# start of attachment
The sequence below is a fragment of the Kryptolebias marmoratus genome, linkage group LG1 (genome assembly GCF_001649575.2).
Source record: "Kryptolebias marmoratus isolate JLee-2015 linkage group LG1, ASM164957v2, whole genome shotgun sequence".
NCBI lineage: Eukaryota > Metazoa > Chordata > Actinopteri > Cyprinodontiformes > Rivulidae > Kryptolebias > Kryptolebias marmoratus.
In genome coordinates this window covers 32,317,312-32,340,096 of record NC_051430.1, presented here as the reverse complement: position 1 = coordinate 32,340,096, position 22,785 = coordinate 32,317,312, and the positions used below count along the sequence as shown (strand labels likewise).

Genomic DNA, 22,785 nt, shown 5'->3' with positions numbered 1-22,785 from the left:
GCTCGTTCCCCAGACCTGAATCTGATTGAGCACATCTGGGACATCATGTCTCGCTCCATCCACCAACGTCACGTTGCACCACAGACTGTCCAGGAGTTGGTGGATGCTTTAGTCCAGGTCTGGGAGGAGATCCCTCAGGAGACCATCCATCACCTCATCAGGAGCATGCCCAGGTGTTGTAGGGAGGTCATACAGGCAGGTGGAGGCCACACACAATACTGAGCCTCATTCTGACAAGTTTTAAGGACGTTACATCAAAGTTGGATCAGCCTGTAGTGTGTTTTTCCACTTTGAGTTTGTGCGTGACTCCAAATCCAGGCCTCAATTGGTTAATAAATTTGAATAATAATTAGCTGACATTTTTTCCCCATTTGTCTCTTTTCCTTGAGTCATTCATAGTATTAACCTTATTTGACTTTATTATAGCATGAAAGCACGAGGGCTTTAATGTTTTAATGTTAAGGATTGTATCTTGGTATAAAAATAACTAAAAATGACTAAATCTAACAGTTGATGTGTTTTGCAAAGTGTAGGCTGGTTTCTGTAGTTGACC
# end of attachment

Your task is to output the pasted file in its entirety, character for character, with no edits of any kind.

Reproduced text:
The sequence below is a fragment of the Kryptolebias marmoratus genome, linkage group LG1 (genome assembly GCF_001649575.2).
Source record: "Kryptolebias marmoratus isolate JLee-2015 linkage group LG1, ASM164957v2, whole genome shotgun sequence".
NCBI lineage: Eukaryota > Metazoa > Chordata > Actinopteri > Cyprinodontiformes > Rivulidae > Kryptolebias > Kryptolebias marmoratus.
In genome coordinates this window covers 32,317,312-32,340,096 of record NC_051430.1, presented here as the reverse complement: position 1 = coordinate 32,340,096, position 22,785 = coordinate 32,317,312, and the positions used below count along the sequence as shown (strand labels likewise).

Genomic DNA, 22,785 nt, shown 5'->3' with positions numbered 1-22,785 from the left:
GCTCGTTCCCCAGACCTGAATCTGATTGAGCACATCTGGGACATCATGTCTCGCTCCATCCACCAACGTCACGTTGCACCACAGACTGTCCAGGAGTTGGTGGATGCTTTAGTCCAGGTCTGGGAGGAGATCCCTCAGGAGACCATCCATCACCTCATCAGGAGCATGCCCAGGTGTTGTAGGGAGGTCATACAGGCAGGTGGAGGCCACACACAATACTGAGCCTCATTCTGACAAGTTTTAAGGACGTTACATCAAAGTTGGATCAGCCTGTAGTGTGTTTTTCCACTTTGAGTTTGTGCGTGACTCCAAATCCAGGCCTCAATTGGTTAATAAATTTGAATAATAATTAGCTGACATTTTTTCCCCATTTGTCTCTTTTCCTTGAGTCATTCATAGTATTAACCTTATTTGACTTTATTATAGCATGAAAGCACGAGGGCTTTAATGTTTTAATGTTAAGGATTGTATCTTGGTATAAAAATAACTAAAAATGACTAAATCTAACAGTTGATGTGTTTTGCAAAGTGTAGGCTGGTTTCTGTAGTTGACC